Her premises were based on calorie consumption and variation in weight in the test groups. Neither her assertions account for the possibility of catarrh (a toxin that exists in the extracellular space and is evidenced to challenge homeostasis in the body) originating from improperly digested food that is either putrefied or fermented. Further, the Russian Biochemist, Ivan Petrovich Pavlov, awarded the Nobel Prize in 1904 (digestive secretions) would disagree with her assessment. In effect, proper food combinations is further supported by the ….. further explains a balanced approach to combining foods for better digestion.
Five thousand microscopic glands are embedded in the stomach for the purpose of secretion of specific digestive juices. The secretions within the stomach are timed, ranging from nearly neutral to strongly acid in reaction to the specific food eaten.
Nutrients are derived from food based on specific biochemical principles1,2. Proper nourishment occurs when foods are digested in the alimentary canal by digestive juices and a group of compounds known as enzymes. Enzymes break down food into simpler chemicals that can be assimilated into cells. Different enzymes are required for different classes of food substances.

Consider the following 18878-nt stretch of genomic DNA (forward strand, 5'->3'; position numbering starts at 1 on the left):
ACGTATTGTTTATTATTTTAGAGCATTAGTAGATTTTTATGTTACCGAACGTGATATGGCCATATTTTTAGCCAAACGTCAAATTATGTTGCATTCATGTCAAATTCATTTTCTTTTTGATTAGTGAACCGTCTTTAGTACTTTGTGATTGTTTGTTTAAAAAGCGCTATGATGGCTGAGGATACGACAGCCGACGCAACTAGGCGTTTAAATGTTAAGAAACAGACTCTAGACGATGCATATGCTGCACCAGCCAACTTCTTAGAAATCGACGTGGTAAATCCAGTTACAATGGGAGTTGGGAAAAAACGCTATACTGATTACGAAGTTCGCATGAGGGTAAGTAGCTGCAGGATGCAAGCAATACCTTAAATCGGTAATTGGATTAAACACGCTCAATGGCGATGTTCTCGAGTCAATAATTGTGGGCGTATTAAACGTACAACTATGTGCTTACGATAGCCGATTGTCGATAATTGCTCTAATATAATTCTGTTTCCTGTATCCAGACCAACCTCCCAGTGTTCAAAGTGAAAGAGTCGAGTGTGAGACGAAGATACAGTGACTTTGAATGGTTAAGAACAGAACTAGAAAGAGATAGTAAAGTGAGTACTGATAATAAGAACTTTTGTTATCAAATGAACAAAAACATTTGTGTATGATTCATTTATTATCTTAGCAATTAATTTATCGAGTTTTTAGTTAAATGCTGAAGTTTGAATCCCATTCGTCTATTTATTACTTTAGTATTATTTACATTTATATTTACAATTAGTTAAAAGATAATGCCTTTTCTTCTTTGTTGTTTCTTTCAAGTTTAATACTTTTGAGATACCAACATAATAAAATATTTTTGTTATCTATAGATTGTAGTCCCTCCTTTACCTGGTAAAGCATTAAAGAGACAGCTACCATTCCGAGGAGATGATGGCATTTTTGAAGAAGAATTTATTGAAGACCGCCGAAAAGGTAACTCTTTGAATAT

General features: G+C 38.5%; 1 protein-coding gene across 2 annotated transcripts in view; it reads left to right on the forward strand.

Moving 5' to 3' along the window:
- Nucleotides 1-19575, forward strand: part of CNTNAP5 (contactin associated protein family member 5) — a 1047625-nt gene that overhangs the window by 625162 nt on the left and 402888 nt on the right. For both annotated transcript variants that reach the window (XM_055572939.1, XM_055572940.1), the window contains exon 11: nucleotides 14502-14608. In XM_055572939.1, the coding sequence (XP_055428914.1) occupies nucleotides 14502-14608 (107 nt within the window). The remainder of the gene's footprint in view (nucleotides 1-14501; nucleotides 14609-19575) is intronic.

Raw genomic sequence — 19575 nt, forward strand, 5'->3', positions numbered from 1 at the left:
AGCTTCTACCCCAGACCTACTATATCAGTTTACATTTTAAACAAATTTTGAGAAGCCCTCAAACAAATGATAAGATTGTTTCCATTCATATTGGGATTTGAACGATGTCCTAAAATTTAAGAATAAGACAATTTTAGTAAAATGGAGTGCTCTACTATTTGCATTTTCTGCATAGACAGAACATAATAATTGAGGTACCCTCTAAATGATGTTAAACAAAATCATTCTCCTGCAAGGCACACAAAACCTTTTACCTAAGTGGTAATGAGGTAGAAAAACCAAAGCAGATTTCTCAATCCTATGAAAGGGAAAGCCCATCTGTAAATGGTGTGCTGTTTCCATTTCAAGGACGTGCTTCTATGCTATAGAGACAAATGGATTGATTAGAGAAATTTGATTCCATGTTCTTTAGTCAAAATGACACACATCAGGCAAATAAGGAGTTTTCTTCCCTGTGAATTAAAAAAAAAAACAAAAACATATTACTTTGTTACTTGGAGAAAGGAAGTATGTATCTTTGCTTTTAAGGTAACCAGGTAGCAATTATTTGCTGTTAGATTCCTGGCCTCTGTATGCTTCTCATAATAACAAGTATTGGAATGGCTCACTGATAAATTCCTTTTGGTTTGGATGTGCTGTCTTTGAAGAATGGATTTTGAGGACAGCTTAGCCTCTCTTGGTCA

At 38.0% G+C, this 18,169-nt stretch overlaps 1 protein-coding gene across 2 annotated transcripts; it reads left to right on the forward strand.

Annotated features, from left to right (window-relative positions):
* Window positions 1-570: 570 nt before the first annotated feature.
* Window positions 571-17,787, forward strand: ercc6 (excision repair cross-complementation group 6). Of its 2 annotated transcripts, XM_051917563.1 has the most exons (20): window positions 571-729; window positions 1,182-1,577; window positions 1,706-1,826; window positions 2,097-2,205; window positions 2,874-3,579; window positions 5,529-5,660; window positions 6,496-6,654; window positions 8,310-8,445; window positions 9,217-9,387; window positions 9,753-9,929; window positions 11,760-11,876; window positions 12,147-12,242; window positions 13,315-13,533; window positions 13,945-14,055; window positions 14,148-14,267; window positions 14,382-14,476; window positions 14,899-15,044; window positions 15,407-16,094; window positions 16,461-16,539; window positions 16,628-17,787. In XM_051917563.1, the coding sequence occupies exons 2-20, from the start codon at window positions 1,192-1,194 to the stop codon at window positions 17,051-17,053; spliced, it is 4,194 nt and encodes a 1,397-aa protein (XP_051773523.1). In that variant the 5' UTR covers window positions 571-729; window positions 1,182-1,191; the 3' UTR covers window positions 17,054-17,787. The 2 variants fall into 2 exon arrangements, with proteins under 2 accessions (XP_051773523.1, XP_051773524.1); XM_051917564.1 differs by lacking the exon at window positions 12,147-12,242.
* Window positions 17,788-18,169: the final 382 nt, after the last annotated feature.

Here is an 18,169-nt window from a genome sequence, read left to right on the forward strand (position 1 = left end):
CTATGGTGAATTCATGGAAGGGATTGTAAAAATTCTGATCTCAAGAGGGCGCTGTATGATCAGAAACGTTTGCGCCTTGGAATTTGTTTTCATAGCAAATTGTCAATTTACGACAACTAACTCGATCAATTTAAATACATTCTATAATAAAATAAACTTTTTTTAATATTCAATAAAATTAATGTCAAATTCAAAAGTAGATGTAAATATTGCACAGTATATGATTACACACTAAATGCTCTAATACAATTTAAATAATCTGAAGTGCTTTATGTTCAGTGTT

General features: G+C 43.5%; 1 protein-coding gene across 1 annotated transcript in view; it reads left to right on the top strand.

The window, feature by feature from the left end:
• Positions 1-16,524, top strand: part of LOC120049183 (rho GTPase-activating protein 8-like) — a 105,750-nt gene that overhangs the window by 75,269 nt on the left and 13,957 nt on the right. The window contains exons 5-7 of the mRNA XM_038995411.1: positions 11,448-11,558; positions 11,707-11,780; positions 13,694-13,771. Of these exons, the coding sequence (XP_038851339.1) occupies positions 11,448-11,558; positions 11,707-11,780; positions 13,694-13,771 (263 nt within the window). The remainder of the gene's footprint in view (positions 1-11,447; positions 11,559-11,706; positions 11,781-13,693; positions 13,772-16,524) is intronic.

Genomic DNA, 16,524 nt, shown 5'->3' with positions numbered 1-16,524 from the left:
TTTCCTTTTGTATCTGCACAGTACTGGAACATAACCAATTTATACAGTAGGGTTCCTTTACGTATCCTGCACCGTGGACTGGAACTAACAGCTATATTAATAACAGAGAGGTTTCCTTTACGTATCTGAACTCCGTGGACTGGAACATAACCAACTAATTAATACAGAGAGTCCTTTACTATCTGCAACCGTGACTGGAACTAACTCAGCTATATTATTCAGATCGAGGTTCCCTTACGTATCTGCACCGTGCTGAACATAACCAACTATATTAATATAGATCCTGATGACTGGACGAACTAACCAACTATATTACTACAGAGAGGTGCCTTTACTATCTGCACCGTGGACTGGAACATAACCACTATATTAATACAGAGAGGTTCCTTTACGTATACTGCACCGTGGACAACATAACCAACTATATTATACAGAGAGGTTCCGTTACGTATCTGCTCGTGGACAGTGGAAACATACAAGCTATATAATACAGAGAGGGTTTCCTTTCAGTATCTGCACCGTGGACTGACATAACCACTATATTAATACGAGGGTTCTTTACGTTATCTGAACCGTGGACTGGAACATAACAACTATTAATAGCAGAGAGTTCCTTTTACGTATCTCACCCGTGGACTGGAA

Digestion of carbohydrates only begins in the mouth and then enters the stomach. Ptyalin, an enzyme that converts starch to maltose, which is then acted upon in the intestine by maltase to form dextrose. Maltase and ptyalin are not interchangeable. Ptyalin is predatory to the end result of dextrose, sucrose, maltose, and maltotriose. Likewise, the conversion of protein to amino acids follows a sequence of specific enzymatic reactions. First, pepsin converts proteins to peptones after which the peptones are acted upon by erepsin to produce amino acids.
Certain combinations of food groups will impact the secretion of digestive juices. Digestive mediums can be acidic or alkaline depending on the way starches are mixed with other foods. Foods that are acidic or cause an acid secretion in the stomach end the action of ptyalin. Starch that escapes digestion in the mouth and stomach may be acted upon in the intestines from the pancreatic secretion of amylase. This starch-splitting enzyme is only effective if the starch has not fermented. In the absence of enzymes, fermentation of carbohydrates occurs with subsequent formation of toxins (e.g. alcohol and acetic acid).